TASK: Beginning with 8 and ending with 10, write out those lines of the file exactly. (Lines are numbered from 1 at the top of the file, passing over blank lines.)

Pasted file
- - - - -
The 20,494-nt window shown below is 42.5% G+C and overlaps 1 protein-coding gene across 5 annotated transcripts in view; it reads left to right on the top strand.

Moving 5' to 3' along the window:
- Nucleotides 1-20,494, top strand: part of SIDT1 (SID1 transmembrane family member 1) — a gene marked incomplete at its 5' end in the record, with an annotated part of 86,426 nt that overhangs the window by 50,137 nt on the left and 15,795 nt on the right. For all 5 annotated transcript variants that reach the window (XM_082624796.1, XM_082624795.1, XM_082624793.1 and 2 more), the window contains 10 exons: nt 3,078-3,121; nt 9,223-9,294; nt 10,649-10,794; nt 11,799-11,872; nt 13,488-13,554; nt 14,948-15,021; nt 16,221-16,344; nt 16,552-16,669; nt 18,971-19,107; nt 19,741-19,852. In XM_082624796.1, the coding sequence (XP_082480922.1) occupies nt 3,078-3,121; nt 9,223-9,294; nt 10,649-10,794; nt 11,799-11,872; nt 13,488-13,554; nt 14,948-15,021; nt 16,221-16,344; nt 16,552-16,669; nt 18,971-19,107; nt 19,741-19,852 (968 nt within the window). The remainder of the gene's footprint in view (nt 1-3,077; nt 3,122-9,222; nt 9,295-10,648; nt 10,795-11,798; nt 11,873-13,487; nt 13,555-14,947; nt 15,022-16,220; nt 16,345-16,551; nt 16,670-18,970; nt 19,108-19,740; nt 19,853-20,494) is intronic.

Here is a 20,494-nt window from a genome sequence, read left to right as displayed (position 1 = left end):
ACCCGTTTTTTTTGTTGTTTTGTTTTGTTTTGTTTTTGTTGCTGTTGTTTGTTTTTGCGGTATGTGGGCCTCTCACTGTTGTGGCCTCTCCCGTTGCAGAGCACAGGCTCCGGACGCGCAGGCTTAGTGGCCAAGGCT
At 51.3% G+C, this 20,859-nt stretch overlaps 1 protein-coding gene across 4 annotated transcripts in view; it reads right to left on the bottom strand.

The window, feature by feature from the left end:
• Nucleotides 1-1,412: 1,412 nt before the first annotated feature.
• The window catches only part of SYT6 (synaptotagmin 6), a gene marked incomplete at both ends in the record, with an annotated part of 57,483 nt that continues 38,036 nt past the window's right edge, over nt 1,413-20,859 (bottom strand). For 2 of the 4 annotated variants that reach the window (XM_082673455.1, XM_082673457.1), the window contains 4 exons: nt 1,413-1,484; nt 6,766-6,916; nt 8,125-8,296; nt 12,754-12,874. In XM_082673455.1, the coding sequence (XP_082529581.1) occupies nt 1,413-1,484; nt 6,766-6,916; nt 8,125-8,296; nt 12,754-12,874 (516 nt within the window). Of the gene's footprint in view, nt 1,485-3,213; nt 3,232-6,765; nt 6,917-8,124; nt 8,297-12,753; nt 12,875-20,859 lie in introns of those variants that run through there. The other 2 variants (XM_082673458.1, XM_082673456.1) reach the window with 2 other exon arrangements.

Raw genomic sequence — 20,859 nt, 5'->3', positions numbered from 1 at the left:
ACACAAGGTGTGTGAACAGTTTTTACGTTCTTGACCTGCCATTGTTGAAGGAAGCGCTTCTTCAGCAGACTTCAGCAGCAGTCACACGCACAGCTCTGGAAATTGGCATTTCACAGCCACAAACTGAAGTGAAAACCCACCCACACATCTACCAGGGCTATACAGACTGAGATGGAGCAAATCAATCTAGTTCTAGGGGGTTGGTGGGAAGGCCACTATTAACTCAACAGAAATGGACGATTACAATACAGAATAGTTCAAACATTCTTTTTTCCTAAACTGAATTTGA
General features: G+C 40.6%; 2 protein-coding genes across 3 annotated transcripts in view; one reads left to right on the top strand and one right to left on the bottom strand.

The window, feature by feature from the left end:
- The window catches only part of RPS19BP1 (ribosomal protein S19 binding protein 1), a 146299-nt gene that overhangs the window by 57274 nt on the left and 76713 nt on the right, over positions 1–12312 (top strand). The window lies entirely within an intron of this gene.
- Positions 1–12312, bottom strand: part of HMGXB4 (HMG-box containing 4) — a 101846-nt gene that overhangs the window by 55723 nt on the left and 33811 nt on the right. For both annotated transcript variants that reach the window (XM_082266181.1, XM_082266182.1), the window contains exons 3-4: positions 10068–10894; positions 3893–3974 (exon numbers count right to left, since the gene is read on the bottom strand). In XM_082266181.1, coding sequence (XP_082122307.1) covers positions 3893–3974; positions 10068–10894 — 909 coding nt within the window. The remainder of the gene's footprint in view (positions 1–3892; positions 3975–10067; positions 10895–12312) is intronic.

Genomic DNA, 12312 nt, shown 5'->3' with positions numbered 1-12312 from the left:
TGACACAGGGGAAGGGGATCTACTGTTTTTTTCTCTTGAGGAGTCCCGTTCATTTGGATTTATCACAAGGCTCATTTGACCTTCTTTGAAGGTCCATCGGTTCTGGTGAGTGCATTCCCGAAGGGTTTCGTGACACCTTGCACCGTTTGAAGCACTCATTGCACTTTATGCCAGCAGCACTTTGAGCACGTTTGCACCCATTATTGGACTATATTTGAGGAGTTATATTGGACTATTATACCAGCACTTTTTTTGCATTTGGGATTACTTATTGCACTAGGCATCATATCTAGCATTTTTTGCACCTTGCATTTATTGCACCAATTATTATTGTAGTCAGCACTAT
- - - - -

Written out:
• Nucleotides 1-1,412: 1,412 nt before the first annotated feature.
• The window catches only part of SYT6 (synaptotagmin 6), a gene marked incomplete at both ends in the record, with an annotated part of 57,483 nt that continues 38,036 nt past the window's right edge, over nt 1,413-20,859 (bottom strand). For 2 of the 4 annotated variants that reach the window (XM_082673455.1, XM_082673457.1), the window contains 4 exons: nt 1,413-1,484; nt 6,766-6,916; nt 8,125-8,296; nt 12,754-12,874. In XM_082673455.1, the coding sequence (XP_082529581.1) occupies nt 1,413-1,484; nt 6,766-6,916; nt 8,125-8,296; nt 12,754-12,874 (516 nt within the window). Of the gene's footprint in view, nt 1,485-3,213; nt 3,232-6,765; nt 6,917-8,124; nt 8,297-12,753; nt 12,875-20,859 lie in introns of those variants that run through there. The other 2 variants (XM_082673458.1, XM_082673456.1) reach the window with 2 other exon arrangements.

Raw genomic sequence — 20,859 nt, 5'->3', positions numbered from 1 at the left: